In one of two patent decisions today, the Supreme Court has again acted to rein in the Federal Circuit’s expansion of patent owner rights, this time by limiting the applicability of induced infringement of U.S. patents (572 U.S. __) (June 2, 2014). Direct infringement of a patent occurs when a person practices every limitation of a claim either themselves or by an agent. By contrast, induced infringement – a form of indirect infringement – occurs when one “induces” another to directly infringe the claims.
The Court granted cert in Limelight Networks, Inc. v. Akamai Technologies, Inc. (pdf) to review the Federal Circuit’s holding that inducing infringement could be premised on “divided infringement,” i.e., where the limitations of a patent claim are practiced by more than one party such that no single party could be held liable for direct infringement. The unanimous Supreme Court reversed, holding that inducement liability must be premised on a direct infringement for which a single person party could be held liable.
The Court faulted the Federal Circuit for distinguishing between direct infringement and a direct infringer. The Court reasoned that if accused acts or products do not render a single person liable for direct infringement, direct infringement is absent – precluding liability for inducing infringement.
The Court acknowledged the risks while explaining the necessity of its holding (Slip Op. at 10):
Finally, respondents, like the Federal Circuit, criticize our interpretation of §271(b) as permitting a would-be infringer to evade liability by dividing performance of a method patent’s steps with another whom the defendant neither directs nor controls. We acknowledge this concern. Any such anomaly, however, would result from the Federal Circuit’s interpretation of §271(a) in Muniauction. A desire to avoid Muniauction’s natural consequences does not justify fundamentally altering the rules of inducement liability that the text and structure of the Patent Act clearly require—an alteration that would result in its own serious and problematic consequences, namely, creating for §271(b) purposes some free-floating concept of “infringement” both untethered to the statutory text and difficult for the lower courts to apply consistently.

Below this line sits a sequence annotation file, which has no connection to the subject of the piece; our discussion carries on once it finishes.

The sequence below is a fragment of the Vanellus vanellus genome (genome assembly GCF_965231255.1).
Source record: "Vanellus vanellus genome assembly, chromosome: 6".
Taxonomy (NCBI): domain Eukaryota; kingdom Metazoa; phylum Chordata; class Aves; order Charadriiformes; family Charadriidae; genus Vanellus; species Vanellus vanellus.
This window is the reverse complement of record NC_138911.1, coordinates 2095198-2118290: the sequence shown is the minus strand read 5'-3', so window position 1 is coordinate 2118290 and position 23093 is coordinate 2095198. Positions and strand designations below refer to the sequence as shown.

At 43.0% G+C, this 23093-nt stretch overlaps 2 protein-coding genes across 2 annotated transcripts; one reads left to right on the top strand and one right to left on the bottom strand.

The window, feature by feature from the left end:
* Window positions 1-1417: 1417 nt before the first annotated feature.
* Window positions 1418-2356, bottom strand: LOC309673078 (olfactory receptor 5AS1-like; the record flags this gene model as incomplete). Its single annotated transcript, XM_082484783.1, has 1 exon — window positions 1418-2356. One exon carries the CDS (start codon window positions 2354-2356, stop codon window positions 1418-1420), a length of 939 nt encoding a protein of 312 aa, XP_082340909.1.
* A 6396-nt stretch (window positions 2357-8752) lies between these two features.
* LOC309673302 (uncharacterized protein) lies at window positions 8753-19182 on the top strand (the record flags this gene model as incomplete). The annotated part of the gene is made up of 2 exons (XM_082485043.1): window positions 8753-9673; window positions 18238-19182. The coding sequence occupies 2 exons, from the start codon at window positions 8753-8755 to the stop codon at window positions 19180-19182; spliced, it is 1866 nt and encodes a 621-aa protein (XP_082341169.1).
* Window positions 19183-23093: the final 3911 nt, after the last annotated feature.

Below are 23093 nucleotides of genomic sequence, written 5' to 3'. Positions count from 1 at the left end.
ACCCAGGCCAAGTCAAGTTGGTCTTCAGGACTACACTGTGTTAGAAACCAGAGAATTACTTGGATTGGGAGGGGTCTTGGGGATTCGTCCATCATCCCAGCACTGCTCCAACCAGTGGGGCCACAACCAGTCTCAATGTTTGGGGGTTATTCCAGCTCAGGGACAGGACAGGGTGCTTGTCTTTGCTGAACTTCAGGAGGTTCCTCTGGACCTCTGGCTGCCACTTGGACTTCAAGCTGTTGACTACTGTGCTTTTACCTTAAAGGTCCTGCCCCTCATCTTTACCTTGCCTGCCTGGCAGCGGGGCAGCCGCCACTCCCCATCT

The approach adopted by the Supreme Court will strictly limit the scope of induced infringement. It also permits a potential simple design around for method claims, whereby an infringer may escape liability by simply having another party perform part of the method. For companies doing business in the U.S., this decision may provide some relief from accusations of induced infringement in cases where patent claims lack any direct infringer.
Similarly, this decision should encourage those drafting patent claims to select a scope for which a single direct infringer can be identified. Such a strategy improves the likelihood of success for the patentee for both direct and induced infringement claims.
Patent practitioners expect that this decision should lead to improved patent drafting practices and ultimately to greater clarity in patent infringement litigation. The decision underscores the skill involved in properly protecting innovations in today’s constantly developing legal environment.